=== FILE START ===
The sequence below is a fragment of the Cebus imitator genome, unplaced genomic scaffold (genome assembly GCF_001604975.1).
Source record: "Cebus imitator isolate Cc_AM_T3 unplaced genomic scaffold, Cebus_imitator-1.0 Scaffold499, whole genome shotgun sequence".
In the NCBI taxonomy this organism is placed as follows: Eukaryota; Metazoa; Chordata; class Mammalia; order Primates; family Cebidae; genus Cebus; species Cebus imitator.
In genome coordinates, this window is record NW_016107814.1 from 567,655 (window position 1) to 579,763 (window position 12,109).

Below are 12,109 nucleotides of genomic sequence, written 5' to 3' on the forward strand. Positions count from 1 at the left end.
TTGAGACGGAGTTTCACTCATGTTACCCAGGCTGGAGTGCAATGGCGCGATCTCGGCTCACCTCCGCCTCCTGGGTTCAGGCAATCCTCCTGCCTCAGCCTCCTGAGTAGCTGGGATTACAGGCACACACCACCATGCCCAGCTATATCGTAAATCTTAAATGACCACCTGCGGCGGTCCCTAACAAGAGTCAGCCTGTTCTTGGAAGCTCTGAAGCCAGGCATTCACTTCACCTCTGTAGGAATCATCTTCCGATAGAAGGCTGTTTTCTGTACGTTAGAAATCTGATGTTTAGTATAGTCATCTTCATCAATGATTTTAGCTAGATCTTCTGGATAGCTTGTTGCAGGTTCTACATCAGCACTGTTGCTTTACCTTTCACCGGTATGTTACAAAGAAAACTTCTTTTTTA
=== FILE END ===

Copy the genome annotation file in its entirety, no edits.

The sequence below is a fragment of the Cebus imitator genome, unplaced genomic scaffold (genome assembly GCF_001604975.1).
Source record: "Cebus imitator isolate Cc_AM_T3 unplaced genomic scaffold, Cebus_imitator-1.0 Scaffold499, whole genome shotgun sequence".
In the NCBI taxonomy this organism is placed as follows: Eukaryota; Metazoa; Chordata; class Mammalia; order Primates; family Cebidae; genus Cebus; species Cebus imitator.
In genome coordinates, this window is record NW_016107814.1 from 567,655 (window position 1) to 579,763 (window position 12,109).

Below are 12,109 nucleotides of genomic sequence, written 5' to 3' on the forward strand. Positions count from 1 at the left end.
TTGAGACGGAGTTTCACTCATGTTACCCAGGCTGGAGTGCAATGGCGCGATCTCGGCTCACCTCCGCCTCCTGGGTTCAGGCAATCCTCCTGCCTCAGCCTCCTGAGTAGCTGGGATTACAGGCACACACCACCATGCCCAGCTATATCGTAAATCTTAAATGACCACCTGCGGCGGTCCCTAACAAGAGTCAGCCTGTTCTTGGAAGCTCTGAAGCCAGGCATTCACTTCACCTCTGTAGGAATCATCTTCCGATAGAAGGCTGTTTTCTGTACGTTAGAAATCTGATGTTTAGTATAGTCATCTTCATCAATGATTTTAGCTAGATCTTCTGGATAGCTTGTTGCAGGTTCTACATCAGCACTGTTGCTTTACCTTTCACCGGTATGTTACAAAGAAAACTTCTTTTTTA